Hayek, The Pure Theory of Capital

The European Central Bank has announced a programme of bond-buying of €60 billion a month, to be carried out at least until end-Sept 2016.

Monetary policy around the world remains in the midst of a remarkable experiment: money creation is expected sustainably to solve real economic problems. It is possible that there is something dangerously wrong with mainstream economic thought.

Hayek’s conclusion to The Pure Theory of Capital is a spectacular rant against those economists who consider only the short-run, surface effects of monetary policy and not the real effects which they set in train. He wrote:

[W]e are certainly entitled to conclude from what we have already shown that the extent to which we can hope to shape events at will by controlling money are much more limited, that the scope of monetary policy is much more restricted, than is today widely believed. We cannot, as some writers seem to think, do more or less what we please with the economic system by playing on the monetary instrument.


[T]he problem is not so much what we can do, but what we ought to do in the short run, and on this point a most harmful doctrine has gained ground in the last few years which can only be explained by a complete neglect – or complete lack of understanding – of the real forces at work.

Before getting into his stride with:

I cannot help regarding the increasing concentration on short-run effects – which in this context amounts to the same thing as a concentration on purely monetary factors – not only as a serious and dangerous intellectual error, but as a betrayal of the main duty of the economist and a grave menace to our civilisation.


It is not surprising that Mr. Keynes finds his views anticipated by the mercantilist writers and gifted amateurs: concern with the surface phenomena has always marked the first stage of the scientific approach to our subject. But it is alarming to see that after we have once gone through the process of developing a systematic account of those forces which in the long run determine prices and production, we are now called upon to scrap it, in order to replace it by the short-sighted philosophy of the business man raised to the dignity of a science. Are we not even told that, “since in the long run we are all dead”, policy should be guided entirely by short-run considerations? I fear that these believers in the principle of apres nous le deluge may get what they have bargained for sooner than they wish.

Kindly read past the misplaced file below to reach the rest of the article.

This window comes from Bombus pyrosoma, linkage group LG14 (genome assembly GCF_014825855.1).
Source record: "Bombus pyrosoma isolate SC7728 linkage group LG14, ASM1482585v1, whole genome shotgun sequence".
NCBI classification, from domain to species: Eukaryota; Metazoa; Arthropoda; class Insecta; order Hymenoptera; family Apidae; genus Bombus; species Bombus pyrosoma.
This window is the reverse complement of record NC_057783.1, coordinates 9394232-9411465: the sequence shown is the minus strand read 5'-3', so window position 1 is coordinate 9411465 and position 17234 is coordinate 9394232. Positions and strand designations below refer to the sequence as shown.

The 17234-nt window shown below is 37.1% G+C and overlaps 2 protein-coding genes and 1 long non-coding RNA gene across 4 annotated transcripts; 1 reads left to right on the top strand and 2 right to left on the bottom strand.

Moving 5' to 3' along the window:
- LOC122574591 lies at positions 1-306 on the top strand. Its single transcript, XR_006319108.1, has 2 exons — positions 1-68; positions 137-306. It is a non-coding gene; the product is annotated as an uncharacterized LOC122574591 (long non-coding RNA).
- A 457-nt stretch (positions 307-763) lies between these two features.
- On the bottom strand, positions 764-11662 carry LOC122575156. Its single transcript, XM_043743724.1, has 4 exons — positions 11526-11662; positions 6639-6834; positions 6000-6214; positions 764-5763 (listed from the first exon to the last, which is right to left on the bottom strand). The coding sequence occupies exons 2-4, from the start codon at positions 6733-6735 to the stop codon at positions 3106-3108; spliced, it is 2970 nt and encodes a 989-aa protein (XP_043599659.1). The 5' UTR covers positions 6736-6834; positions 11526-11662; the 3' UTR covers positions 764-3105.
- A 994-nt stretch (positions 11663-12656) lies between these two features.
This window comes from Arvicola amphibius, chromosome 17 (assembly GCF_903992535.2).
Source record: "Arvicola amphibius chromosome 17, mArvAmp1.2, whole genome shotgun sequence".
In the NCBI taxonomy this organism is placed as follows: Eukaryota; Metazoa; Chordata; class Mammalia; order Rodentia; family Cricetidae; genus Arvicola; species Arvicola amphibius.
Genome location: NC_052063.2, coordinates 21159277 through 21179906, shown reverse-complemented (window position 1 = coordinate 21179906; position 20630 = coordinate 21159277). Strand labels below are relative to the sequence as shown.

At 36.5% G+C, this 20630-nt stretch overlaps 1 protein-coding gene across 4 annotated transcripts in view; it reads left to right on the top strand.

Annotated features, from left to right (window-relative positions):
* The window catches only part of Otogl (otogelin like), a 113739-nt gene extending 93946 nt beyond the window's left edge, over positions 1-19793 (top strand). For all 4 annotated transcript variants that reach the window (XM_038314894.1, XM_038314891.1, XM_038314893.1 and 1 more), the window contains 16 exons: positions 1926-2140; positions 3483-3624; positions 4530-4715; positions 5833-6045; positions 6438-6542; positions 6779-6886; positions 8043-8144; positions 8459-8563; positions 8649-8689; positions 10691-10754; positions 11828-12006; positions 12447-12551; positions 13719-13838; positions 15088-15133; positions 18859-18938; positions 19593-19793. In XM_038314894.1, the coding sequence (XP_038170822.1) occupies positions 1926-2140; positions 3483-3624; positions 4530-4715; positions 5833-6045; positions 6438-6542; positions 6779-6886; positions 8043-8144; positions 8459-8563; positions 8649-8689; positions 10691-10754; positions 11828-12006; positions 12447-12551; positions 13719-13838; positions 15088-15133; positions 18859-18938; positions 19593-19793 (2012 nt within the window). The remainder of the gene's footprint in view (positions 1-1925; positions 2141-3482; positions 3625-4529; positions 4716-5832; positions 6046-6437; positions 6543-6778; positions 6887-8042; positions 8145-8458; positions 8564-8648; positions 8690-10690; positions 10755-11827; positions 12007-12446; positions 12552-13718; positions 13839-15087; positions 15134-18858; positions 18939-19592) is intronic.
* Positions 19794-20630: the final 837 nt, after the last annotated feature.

Many years ago, the intellectual errors underpinning the economics of Keynes won the day and here we are. This video explains:

Eventually, human flourishing will be best supported by free markets in the context of balanced budgets, lower taxes and sound money. This is a recognisably Conservative policy. In the meantime, the experiment in extraordinary if not emergency monetary policy continues.

I hope the market order does not take the blame for what is being done by authority.

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